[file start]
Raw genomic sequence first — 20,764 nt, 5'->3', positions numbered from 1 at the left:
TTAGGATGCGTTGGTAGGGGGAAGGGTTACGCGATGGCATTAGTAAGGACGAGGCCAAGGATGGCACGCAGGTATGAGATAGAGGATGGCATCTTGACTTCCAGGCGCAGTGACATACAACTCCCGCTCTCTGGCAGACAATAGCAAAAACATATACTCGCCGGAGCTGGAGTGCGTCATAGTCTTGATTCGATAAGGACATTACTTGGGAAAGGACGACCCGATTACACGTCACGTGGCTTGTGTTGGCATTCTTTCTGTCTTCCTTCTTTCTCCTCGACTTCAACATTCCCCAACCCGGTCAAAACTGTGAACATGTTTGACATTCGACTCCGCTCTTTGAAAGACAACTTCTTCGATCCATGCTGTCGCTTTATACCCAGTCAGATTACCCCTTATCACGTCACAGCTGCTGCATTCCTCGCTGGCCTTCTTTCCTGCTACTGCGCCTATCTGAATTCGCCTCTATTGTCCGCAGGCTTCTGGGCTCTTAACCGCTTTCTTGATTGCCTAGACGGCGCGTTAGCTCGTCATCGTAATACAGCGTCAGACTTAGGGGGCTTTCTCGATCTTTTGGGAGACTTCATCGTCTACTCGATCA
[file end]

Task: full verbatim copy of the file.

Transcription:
Raw genomic sequence first — 20,764 nt, 5'->3', positions numbered from 1 at the left:
TTAGGATGCGTTGGTAGGGGGAAGGGTTACGCGATGGCATTAGTAAGGACGAGGCCAAGGATGGCACGCAGGTATGAGATAGAGGATGGCATCTTGACTTCCAGGCGCAGTGACATACAACTCCCGCTCTCTGGCAGACAATAGCAAAAACATATACTCGCCGGAGCTGGAGTGCGTCATAGTCTTGATTCGATAAGGACATTACTTGGGAAAGGACGACCCGATTACACGTCACGTGGCTTGTGTTGGCATTCTTTCTGTCTTCCTTCTTTCTCCTCGACTTCAACATTCCCCAACCCGGTCAAAACTGTGAACATGTTTGACATTCGACTCCGCTCTTTGAAAGACAACTTCTTCGATCCATGCTGTCGCTTTATACCCAGTCAGATTACCCCTTATCACGTCACAGCTGCTGCATTCCTCGCTGGCCTTCTTTCCTGCTACTGCGCCTATCTGAATTCGCCTCTATTGTCCGCAGGCTTCTGGGCTCTTAACCGCTTTCTTGATTGCCTAGACGGCGCGTTAGCTCGTCATCGTAATACAGCGTCAGACTTAGGGGGCTTTCTCGATCTTTTGGGAGACTTCATCGTCTACTCGATCA